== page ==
Hayabusa Japanese asteroid probe aimed toward Earth
The Japanese space probe Hayabusa, which was designed to return samples from an asteroid, has been placed on course for a landing in Australia.
The spacecraft is returning home from its 2005 visit to the asteroid Itokawa
Hayabusa has achieved a crucial engine firing to aim the probe at Woomera Protected Area in southern Australia.
Its sample return capsule is scheduled to detach from its "mothership" and land at Woomera on 13 June, but there is no guarantee of mission success.
It remains doubtful whether the probe managed to grab any material from Itokawa; scientists will have to open the capsule to find out.
At the weekend, the Japanese Space Agency (Jaxa) announced that Hayabusa had successfully completed its third Trajectory Correction Manoeuvre (TCM), designed to guide the spacecraft towards a touchdown in the Australian outback.
The spacecraft now lies within about 3,600,000km of our planet.
Just one further, more detailed, correction manouevre is planned for the spacecraft before its sample capsule is returned to Earth at around 1400 GMT on Sunday.
The US space agency (Nasa) will deploy a DC-8 plane from California to observe the scheduled landing.
The aircraft is packed with imaging and spectrographic cameras to capture different aspects of the craft's re-entry.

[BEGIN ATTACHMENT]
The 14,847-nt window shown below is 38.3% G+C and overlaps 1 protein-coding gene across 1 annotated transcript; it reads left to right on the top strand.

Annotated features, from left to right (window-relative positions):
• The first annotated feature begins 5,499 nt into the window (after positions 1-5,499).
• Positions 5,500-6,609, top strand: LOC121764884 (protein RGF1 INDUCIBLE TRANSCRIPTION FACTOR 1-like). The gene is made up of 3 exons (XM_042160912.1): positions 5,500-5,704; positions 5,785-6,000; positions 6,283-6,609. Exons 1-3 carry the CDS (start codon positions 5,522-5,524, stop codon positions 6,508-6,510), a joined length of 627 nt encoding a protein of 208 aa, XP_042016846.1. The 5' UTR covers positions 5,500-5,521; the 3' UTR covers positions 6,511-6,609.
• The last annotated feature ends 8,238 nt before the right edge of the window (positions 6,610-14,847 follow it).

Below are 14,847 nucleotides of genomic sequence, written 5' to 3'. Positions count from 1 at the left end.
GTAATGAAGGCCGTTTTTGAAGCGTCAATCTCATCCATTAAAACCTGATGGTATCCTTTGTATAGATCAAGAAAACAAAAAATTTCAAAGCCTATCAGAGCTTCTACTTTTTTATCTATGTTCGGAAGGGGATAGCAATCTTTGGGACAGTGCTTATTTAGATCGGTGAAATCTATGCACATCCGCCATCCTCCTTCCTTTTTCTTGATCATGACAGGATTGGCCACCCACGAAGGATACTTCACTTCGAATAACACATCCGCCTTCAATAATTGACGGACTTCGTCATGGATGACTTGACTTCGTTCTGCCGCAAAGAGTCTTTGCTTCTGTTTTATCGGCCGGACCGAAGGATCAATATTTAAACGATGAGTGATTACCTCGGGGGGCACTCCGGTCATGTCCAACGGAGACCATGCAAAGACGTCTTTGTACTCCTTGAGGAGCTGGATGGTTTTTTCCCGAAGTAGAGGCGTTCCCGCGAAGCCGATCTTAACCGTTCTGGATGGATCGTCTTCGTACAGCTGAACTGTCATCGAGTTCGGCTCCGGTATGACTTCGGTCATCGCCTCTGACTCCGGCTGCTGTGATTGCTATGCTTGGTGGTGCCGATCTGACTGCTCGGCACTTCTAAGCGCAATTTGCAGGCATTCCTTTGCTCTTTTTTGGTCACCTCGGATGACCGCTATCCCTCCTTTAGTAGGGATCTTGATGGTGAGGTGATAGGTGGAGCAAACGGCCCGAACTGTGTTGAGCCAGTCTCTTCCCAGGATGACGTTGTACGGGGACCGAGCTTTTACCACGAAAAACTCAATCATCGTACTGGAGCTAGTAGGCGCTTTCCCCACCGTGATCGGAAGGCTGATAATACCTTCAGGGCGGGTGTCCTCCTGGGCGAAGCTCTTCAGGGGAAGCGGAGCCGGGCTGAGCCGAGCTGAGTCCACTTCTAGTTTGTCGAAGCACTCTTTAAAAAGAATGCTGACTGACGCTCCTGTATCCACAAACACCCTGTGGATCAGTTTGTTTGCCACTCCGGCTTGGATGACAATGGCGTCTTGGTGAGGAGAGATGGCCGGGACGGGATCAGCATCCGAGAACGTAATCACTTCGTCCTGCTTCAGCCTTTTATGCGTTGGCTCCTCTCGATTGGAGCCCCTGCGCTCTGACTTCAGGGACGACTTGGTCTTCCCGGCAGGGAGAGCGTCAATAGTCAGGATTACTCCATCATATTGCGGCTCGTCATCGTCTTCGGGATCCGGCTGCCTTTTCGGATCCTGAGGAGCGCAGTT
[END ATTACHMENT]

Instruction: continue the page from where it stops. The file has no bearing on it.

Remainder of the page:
Even if Hayabusa failed to grab large samples at Itokawa, scientists hope the capsule may still contain small residues from the asteroid that could be analysed in laboratories.
Asteroids contain primordial material left over from the formation of the Solar System billions of years ago.
The mission has been beset with problems. Hayabusa made two "touchdowns" on Itokawa designed to collect rocks and soil, but apparently failed to fire a metal bullet designed to gather the samples.
A fuel leak in 2005 left Hayabusa's chemical propellant tanks empty, so engineers had to use the spacecraft's ion engines to guide the spacecraft home.
Ion thrusters are highly efficient but have a low acceleration. This means that each trajectory correction takes much longer to complete than it would with chemical engines.